This is not glamorous business. This is a bus, rolling down another seemingly endless highway on another long, cold, seemingly endless winter night.

This is love. This is one man who could have traded all this for the more upscale accommodations that his craft offered and never did, and isn’t that what love—real love, enduring love, blind love—is all about?

This is irony. This is the story of a man completely mismatched for a university—and the 29 years they spent trying to understand each other.

This is a morality play. This is working hard every day because that’s what your father did and don’t you owe something to him?

Add it up, and what you’re left with is this: this is Pete Carril, basketball coach. Basketball, because there exists between the man and his sport an unbreakable fidelity, and coach, because for as much as he understands the intricacies of the game, Pete Carril understands the intricacies of the people who play it even more.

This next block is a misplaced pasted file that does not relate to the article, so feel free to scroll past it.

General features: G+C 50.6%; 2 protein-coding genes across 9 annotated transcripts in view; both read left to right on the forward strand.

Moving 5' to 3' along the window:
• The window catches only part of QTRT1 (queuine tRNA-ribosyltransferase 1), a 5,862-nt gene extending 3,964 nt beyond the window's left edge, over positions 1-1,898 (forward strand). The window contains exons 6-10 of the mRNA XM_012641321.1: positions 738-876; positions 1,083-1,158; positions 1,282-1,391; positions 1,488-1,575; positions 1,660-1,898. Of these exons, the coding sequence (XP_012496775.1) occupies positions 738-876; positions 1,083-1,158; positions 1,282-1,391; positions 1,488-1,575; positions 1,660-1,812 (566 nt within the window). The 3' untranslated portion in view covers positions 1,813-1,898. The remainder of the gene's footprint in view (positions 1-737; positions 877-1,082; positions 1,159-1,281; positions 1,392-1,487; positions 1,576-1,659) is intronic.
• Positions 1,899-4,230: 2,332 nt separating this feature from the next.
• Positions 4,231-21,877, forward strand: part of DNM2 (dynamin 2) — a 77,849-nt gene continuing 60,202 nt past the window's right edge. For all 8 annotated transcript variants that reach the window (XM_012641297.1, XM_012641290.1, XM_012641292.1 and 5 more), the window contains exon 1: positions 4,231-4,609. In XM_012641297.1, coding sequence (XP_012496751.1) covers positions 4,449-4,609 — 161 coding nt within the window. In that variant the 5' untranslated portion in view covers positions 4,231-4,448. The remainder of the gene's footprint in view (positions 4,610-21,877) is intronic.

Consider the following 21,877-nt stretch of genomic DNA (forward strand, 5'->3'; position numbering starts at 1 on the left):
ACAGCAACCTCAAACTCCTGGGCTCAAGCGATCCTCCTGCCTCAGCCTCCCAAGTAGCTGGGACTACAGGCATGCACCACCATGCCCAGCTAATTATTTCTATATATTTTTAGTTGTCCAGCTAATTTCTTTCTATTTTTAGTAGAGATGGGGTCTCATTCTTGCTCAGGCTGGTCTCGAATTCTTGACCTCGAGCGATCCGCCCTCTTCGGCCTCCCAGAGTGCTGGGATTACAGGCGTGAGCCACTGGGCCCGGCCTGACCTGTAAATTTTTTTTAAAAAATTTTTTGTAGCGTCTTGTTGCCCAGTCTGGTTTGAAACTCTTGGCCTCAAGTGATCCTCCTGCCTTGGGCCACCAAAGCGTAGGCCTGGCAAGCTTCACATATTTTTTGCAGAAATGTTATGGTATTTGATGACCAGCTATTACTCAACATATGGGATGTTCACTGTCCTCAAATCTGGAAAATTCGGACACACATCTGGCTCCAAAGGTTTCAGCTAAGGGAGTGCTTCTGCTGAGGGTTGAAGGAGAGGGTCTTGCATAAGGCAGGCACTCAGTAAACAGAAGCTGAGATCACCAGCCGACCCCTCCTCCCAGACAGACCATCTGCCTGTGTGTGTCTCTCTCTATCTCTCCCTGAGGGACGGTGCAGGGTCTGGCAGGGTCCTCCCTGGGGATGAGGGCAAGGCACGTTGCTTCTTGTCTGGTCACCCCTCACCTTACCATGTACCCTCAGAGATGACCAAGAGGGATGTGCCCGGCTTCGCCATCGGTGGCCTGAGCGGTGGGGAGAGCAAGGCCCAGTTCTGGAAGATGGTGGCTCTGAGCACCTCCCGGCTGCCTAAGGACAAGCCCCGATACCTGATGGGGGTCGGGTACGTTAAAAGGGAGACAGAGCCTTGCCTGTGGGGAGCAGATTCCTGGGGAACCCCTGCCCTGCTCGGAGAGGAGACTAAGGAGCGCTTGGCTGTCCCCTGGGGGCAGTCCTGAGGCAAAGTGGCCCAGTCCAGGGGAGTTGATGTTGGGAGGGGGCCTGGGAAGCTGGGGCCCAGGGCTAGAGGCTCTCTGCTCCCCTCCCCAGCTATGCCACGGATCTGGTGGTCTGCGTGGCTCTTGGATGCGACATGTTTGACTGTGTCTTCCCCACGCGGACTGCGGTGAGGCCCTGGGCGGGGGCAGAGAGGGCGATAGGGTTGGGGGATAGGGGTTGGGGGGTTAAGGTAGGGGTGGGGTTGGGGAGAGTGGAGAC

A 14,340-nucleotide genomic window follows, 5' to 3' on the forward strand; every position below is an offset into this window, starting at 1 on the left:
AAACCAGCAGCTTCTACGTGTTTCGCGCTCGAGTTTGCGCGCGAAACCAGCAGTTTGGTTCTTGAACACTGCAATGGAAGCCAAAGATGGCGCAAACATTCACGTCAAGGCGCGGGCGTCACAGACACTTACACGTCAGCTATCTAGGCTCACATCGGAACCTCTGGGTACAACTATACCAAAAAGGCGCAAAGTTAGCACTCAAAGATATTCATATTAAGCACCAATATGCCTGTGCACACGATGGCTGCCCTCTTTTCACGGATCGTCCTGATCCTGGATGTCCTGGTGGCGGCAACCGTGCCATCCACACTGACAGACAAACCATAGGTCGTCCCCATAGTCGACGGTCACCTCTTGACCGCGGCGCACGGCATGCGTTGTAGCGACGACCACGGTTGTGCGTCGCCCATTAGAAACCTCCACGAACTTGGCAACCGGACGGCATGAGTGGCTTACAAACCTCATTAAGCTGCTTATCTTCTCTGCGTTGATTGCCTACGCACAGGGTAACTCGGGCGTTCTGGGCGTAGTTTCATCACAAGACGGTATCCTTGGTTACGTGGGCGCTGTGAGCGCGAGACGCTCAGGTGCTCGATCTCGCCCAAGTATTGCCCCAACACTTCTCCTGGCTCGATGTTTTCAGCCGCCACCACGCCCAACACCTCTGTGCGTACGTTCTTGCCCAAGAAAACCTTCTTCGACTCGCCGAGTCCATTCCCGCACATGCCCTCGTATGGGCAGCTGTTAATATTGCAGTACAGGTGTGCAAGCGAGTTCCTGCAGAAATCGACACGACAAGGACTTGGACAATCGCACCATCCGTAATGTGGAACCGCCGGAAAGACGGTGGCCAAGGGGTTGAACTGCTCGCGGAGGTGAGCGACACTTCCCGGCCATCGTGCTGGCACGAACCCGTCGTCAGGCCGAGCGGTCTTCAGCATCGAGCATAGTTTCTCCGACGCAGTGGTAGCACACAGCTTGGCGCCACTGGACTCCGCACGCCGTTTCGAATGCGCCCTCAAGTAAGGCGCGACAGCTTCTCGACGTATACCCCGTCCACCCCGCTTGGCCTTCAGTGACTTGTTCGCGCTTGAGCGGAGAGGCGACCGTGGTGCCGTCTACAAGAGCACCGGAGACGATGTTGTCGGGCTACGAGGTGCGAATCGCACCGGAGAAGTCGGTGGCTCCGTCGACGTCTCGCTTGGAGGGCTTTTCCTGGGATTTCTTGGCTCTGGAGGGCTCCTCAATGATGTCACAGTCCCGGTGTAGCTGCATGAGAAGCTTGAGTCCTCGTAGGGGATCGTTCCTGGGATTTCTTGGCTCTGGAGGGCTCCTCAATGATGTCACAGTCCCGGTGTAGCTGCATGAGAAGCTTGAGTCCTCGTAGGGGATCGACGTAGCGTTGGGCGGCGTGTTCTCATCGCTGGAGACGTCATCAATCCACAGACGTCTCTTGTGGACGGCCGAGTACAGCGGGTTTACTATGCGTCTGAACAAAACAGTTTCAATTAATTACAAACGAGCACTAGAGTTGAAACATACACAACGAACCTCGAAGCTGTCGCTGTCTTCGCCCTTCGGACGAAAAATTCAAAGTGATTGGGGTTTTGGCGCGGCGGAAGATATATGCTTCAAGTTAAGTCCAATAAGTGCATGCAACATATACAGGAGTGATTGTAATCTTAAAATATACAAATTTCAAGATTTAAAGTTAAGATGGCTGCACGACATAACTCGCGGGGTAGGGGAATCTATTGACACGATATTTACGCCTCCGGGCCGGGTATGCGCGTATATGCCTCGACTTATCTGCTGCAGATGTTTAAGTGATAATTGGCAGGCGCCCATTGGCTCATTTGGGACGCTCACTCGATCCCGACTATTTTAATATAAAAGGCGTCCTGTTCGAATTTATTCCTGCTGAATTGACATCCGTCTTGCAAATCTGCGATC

Go back to the bus for a minute, back to those long trips home from games in the middle of a thousand frozen nights. Pete Carril made these trips for 43 years, first as a high school coach and later with Lehigh and finally Princeton.

There’s one route that seems to stand out now, after all the miles, the trip from Dartmouth to Princeton. On a good night, it can be done in less than five hours. About two hours south on I-91 from Hanover, after midnight on a normal itinerary, the bus rolls through Springfield and past the Naismith Memorial Basketball Hall of Fame. Perhaps Pete Carril one time looked out his window and thought ‘maybe someday.’ It’s more likely that it never crossed his mind.

But in 1998, the building that Pete Carril zipped past once a year slowed down to open its doors to him. In doing so, it accepted as one of its own a man who never played a minute of professional basketball and never coached a national champion, a man who competed against the obstacles within his system and succeeded despite them, a man who never stopped believing that his teams could achieve anything for which they worked hard enough—because as he was most fond of saying: “what good is it being Spanish if you can’t chase after windmills?”

About Pete Carril

• Princeton head coach from 1967-1996

• 514-261 at Princeton and 525-273 overall

• 13 Ivy League titles

• 11 NCAA tournament appearances

• Led Princeton to the 1975 NIT title

• Elected to the Naismith Basketball Hall of Fame in 1997

• 10-year NBA assistant coach with Sacramento Kings